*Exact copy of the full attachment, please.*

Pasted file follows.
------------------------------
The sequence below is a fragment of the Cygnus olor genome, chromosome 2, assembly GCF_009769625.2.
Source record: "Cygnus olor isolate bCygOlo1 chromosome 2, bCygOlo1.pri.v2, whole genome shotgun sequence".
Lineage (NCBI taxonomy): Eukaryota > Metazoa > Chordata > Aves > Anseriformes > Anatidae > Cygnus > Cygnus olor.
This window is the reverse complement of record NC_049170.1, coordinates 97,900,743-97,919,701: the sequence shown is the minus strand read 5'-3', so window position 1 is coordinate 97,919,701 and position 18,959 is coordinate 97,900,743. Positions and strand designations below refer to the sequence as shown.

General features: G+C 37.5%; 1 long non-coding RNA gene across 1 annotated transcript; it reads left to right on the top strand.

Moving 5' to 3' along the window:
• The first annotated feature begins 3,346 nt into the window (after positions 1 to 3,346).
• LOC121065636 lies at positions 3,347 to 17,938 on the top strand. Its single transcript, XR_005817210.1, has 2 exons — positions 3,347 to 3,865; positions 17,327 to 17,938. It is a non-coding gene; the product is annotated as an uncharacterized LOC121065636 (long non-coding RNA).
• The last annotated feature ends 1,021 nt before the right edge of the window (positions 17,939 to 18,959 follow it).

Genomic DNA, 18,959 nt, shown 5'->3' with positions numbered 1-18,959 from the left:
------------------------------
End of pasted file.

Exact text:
The sequence below is a fragment of the Cygnus olor genome, chromosome 2, assembly GCF_009769625.2.
Source record: "Cygnus olor isolate bCygOlo1 chromosome 2, bCygOlo1.pri.v2, whole genome shotgun sequence".
Lineage (NCBI taxonomy): Eukaryota > Metazoa > Chordata > Aves > Anseriformes > Anatidae > Cygnus > Cygnus olor.
This window is the reverse complement of record NC_049170.1, coordinates 97,900,743-97,919,701: the sequence shown is the minus strand read 5'-3', so window position 1 is coordinate 97,919,701 and position 18,959 is coordinate 97,900,743. Positions and strand designations below refer to the sequence as shown.

General features: G+C 37.5%; 1 long non-coding RNA gene across 1 annotated transcript; it reads left to right on the top strand.

Moving 5' to 3' along the window:
• The first annotated feature begins 3,346 nt into the window (after positions 1 to 3,346).
• LOC121065636 lies at positions 3,347 to 17,938 on the top strand. Its single transcript, XR_005817210.1, has 2 exons — positions 3,347 to 3,865; positions 17,327 to 17,938. It is a non-coding gene; the product is annotated as an uncharacterized LOC121065636 (long non-coding RNA).
• The last annotated feature ends 1,021 nt before the right edge of the window (positions 17,939 to 18,959 follow it).

Genomic DNA, 18,959 nt, shown 5'->3' with positions numbered 1-18,959 from the left: